The Parks Subcommittee approval of legislation has become, in retrospect, the opening of a genuine Havasupai offensive for repatriation of some of their ancestral land. In March, the Havasupai and their allies selected a new campaign chief to focus their efforts and marshal their forces. That effort, again in retrospect, had to turn Udall into their champion, defuse and neturalize NPS and Interior's opposition, and struggle successfully with us for the votes of a solid majority of the full House Interior Committee. That is, if that opening were to see success, they had to create a pivot that would turn the legislation from a patronizing gesture of good will to congressional approval granting their title to land. Not even in retrospect, their goal had to be the swinging of Udall from friend to backer-in-chief. Given his position & seniority (Arizonan, high up on the Committee, respected in the House, sponsor and natural shaper of this legislation), Udall's continued opposition to an out-&-out transfer would bring a majority with him. Likewise, if he shifted to support of a transfer, that action would serve as guidance for those newly being alerted to the coming decision. 

For orientation, here is the bill's remaining timeline: The Parks Subcommittee had acted on 4 Mar. The full Interior Committee marked up the bill on 31 Jul. The House debated and passed the bill on 10 Oct. The conference to iron out the differences between the House and Senate versions reported on 17 Dec. After acceptance of the conference report by House and Senate, President Ford signed the bill on January 3, 1975. 

If the Udall files accurately reflect attempts to influence him, then the lack of appeals from the Havasupai in Jan-Feb 1974 would be significant in showing that they were missing this opportunity to make their desires known for subcommittee consideration. Nor did we hear of them being around DC in person. On this point, the Havasupai's lack of effort in the subcommittee, by not causing any hard opposition or occasioning any hard words, meant that most committee members could be considered as open to be cultivated.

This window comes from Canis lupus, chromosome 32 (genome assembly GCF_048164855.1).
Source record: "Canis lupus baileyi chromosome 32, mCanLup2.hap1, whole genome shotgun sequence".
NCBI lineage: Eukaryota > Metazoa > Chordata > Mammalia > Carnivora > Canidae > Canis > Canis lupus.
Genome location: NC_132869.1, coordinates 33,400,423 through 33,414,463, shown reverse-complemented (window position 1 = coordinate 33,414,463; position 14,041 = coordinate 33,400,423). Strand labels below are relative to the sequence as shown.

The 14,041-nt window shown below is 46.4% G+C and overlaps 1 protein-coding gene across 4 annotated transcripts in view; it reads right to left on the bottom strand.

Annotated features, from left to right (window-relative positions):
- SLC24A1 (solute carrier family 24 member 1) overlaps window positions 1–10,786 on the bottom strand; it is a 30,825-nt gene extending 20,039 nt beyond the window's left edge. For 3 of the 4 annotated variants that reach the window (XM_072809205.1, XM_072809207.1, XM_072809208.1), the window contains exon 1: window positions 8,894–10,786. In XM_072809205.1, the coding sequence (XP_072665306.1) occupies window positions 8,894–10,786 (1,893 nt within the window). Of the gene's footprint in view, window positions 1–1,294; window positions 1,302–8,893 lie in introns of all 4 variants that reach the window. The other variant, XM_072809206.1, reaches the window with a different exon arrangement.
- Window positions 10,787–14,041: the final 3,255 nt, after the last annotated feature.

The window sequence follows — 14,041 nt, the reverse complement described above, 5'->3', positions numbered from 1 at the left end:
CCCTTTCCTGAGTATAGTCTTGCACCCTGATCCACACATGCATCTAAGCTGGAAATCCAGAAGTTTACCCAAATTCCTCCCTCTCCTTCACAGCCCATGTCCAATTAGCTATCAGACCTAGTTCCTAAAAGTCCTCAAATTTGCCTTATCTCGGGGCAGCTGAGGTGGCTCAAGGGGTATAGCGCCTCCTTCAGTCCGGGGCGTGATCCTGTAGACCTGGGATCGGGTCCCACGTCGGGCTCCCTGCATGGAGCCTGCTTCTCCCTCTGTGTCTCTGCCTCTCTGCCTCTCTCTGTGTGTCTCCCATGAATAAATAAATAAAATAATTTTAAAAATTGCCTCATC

Monday, December 9, 2013

PL93-620 T2. 1973-Feb 74- Udall's Story: Standing By; Pitching In

Bridge note: It has been tough these past 5 months getting the materials together and writing a coherent narrative to cover the events of January through early May 1974. Although I had collected personally much material including my detailed journal, I have chased other possible sources and the results proved sparse. The Udall papers provide little on the key months of January & February. The Havasupai sources, including their principal lobbyist, Joe Sparks, have not been available. 
The result is that this post, with the sub-label T2, brings the story from the Udall point of view through 1973 to the Parks Subcommittee action in early March in very skimpy fashion. Then the situation improves, with a fairly rich supply of material from Udall files covering March and April, the period of the Great Pivot, when Udall moved away from a study/plan to legislative language transferring land accompanied by strong environmental rules and guidelines. My entries labelled T3 and T4 cover this period as Udall files present events. Again, had information from the Havasupai side been available, the story could have been even fuller. Correlative with T3 & T4, my entry U1 treats that same material from the sources I have in my files. Taking those three together, and realizing the sources are not complete, I hope the reader will feel able to understand and judge this crucial legislative event, even if not in possession of all possible information. 

To go back to the start of 1973 (repetition, but from the Udall archive), while supposedly we were trying to work out a Park bill that would minimize controversy, Udall helped by having the Park Service draft what we came up with.  
Aide Terry Bracy reported to Udall that McComb saw the Havasupai transfer as the major problem in the Goldwater approach, which, while it had some attractions, McComb was trying to justify opposing. The Forest Service "reallyi" wanted to kill it. On the memo where Bracy discussed the Havasupai transfer, Udall noted "OR leave it out". Bracy urged Udall to make sure Goldwater knew how important Udall was in the House.  Another memo in March provided a view of a visit from Goldwater aide Emerson, who was hopping mad at criticisms of his work by conservationists. Bracy commented that Goldwater wanted all the press as step one in his re-election. Moreover, Emerson didnt know anything about Udall's House influence, nor had they approached Senator Jackson, though Goldwater had been bragging to people that he was the only one who mattered. Emerson's re-draft was "pretty good": the Park ran from Lees to Grand Wash Cliffs; a Zone of Influence allowed the Secretary to control development; there were air space rules, wilderness, and status quo on the damsite. However, the Havasupai transfer and grazing continuation were bothering conservationists